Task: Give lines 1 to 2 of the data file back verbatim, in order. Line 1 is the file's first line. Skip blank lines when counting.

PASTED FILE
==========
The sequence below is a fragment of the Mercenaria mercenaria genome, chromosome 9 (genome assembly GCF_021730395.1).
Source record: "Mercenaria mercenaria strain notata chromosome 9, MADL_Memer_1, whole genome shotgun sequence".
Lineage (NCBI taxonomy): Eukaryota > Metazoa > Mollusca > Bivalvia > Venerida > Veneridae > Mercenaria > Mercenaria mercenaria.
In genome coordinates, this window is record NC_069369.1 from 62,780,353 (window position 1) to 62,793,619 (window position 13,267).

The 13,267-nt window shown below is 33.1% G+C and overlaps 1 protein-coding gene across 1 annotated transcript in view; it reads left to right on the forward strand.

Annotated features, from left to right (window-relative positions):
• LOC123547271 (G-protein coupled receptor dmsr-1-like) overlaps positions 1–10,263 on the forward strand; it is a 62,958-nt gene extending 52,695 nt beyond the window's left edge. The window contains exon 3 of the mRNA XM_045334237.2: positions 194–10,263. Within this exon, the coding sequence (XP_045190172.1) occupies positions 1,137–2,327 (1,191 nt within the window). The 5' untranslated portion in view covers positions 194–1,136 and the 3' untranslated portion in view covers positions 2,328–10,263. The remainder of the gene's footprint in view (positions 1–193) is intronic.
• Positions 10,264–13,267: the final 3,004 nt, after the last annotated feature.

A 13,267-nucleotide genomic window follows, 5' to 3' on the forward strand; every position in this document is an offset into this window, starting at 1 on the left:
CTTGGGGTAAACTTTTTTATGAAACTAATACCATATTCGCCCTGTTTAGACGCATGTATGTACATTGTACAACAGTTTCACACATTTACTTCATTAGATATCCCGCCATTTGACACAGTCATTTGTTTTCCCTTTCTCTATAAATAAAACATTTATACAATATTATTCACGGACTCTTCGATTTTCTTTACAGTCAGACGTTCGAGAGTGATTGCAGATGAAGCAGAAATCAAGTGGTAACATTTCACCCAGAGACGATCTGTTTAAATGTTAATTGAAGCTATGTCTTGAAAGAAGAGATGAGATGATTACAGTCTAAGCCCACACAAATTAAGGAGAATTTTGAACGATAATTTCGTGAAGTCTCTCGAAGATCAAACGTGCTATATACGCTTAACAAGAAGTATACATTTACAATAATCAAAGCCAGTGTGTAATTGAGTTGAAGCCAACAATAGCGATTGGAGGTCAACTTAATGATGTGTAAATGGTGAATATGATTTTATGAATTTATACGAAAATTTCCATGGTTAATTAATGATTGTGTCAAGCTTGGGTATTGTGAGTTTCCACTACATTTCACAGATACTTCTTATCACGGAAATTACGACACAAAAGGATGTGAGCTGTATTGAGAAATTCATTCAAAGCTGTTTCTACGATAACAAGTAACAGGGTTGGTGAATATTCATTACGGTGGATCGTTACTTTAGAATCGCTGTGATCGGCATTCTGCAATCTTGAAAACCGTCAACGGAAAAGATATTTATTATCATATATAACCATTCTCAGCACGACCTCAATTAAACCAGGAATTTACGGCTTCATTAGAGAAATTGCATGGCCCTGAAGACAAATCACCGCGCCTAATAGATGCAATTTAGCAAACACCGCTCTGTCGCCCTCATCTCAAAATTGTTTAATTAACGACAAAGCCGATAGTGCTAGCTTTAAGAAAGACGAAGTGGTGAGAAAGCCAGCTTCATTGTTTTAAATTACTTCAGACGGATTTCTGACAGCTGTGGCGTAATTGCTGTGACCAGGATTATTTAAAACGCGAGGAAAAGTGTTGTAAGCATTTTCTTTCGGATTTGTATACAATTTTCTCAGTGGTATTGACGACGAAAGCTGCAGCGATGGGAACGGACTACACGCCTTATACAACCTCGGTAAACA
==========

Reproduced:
The sequence below is a fragment of the Mercenaria mercenaria genome, chromosome 9 (genome assembly GCF_021730395.1).
Source record: "Mercenaria mercenaria strain notata chromosome 9, MADL_Memer_1, whole genome shotgun sequence".